Wartime

Provincial Living - - Entertainment -

WWII saw the French film in­dus­try firmly un­der the thumb of the Nazi oc­cu­piers, but in the true spirit of “lib­erté”, this was the mo­ment in history when French cin­ema reached its height. Mar­cel Carné’s Les En­fants du Par­adis (Chil­dren of Par­adise, 1945) is fre­quently voted the best French film of all time.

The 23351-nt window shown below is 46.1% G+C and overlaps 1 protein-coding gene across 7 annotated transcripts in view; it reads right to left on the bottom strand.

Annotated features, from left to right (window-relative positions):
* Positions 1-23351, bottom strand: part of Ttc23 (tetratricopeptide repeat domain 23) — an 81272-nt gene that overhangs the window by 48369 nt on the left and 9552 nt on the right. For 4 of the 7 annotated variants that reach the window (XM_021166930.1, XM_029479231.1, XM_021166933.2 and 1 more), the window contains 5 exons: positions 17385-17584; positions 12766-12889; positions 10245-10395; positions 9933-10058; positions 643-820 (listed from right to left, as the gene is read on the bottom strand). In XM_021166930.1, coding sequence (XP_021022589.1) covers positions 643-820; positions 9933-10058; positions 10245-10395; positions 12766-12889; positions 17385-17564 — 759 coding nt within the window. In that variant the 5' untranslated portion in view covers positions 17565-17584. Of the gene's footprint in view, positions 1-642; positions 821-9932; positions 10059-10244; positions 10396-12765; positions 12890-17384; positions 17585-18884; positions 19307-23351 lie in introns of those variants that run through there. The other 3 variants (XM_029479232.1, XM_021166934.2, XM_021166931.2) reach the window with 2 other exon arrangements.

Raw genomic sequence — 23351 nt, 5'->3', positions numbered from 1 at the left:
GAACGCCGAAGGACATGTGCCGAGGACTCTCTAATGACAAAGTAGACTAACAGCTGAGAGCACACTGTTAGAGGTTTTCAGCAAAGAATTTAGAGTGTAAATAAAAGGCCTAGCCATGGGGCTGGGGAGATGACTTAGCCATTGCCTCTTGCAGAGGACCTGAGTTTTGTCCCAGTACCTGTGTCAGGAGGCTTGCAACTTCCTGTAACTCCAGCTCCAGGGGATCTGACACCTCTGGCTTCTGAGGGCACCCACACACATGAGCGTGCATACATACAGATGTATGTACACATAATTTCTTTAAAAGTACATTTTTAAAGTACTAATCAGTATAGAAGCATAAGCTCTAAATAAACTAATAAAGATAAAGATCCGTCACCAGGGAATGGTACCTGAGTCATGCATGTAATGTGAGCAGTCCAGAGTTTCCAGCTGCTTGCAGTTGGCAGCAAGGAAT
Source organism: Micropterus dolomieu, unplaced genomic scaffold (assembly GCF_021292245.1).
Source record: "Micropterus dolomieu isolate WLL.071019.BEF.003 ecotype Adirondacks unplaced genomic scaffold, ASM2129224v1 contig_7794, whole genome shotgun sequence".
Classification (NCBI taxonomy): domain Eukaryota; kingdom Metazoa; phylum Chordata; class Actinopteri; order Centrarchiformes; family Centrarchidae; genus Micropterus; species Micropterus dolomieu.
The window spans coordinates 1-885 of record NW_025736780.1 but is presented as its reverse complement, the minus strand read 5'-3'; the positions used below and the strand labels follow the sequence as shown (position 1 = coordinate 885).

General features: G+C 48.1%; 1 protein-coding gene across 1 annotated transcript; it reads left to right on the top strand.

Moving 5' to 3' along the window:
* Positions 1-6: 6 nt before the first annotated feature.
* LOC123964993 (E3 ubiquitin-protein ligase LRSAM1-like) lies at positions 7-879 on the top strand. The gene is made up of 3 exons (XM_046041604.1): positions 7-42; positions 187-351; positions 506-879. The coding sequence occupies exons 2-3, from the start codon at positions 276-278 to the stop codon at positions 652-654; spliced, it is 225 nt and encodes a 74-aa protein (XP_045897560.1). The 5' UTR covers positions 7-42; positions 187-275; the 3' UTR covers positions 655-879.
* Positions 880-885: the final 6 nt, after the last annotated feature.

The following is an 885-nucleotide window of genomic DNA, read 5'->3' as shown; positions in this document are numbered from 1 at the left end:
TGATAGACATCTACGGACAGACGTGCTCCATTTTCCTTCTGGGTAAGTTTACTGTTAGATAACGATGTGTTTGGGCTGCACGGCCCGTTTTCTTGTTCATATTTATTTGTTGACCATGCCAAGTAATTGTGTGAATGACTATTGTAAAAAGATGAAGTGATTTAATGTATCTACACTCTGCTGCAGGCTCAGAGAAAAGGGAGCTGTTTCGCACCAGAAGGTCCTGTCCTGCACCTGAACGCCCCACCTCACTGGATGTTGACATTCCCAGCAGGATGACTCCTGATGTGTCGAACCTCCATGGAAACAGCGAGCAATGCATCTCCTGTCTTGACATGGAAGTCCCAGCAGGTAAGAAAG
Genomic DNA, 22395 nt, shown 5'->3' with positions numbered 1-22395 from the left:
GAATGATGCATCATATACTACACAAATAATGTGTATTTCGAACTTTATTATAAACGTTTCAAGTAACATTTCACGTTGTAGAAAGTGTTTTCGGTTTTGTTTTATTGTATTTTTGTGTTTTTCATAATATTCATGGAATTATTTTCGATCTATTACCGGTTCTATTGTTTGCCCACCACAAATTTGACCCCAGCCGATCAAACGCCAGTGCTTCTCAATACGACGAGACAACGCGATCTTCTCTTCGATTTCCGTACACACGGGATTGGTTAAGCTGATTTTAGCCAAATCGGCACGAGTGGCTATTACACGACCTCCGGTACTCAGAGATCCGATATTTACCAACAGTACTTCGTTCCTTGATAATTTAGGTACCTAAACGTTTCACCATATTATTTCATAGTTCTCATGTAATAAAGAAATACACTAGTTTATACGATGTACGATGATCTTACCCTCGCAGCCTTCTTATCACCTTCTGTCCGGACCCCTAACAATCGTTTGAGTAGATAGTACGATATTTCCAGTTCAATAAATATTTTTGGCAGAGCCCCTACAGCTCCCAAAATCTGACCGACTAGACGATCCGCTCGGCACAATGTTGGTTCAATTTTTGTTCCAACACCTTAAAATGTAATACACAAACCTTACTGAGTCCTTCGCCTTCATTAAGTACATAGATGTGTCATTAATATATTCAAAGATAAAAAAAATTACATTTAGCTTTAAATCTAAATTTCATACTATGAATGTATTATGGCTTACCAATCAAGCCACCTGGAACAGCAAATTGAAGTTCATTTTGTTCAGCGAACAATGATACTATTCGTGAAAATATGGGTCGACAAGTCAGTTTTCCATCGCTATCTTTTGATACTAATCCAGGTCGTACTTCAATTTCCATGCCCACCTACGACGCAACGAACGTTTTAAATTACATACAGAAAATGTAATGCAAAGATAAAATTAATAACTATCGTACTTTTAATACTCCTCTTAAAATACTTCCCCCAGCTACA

It took two and a half years to make and suf­fered all man­ner of set­backs, from power fail­ures to storms to the Nazi regime, but the film fi­nally made it to screens soon af­ter the lib­er­a­tion of Paris. Set in the 1820’s, it is a sump­tu­ous three-hour epic with much to say about life in con­tem­po­rary oc­cu­pied France. The film’s hero­ine, Garance, is the em­bod­i­ment of the French spirit un­der the Ger­man oc­cu­pa­tion – im­pos­si­ble to sub­due.

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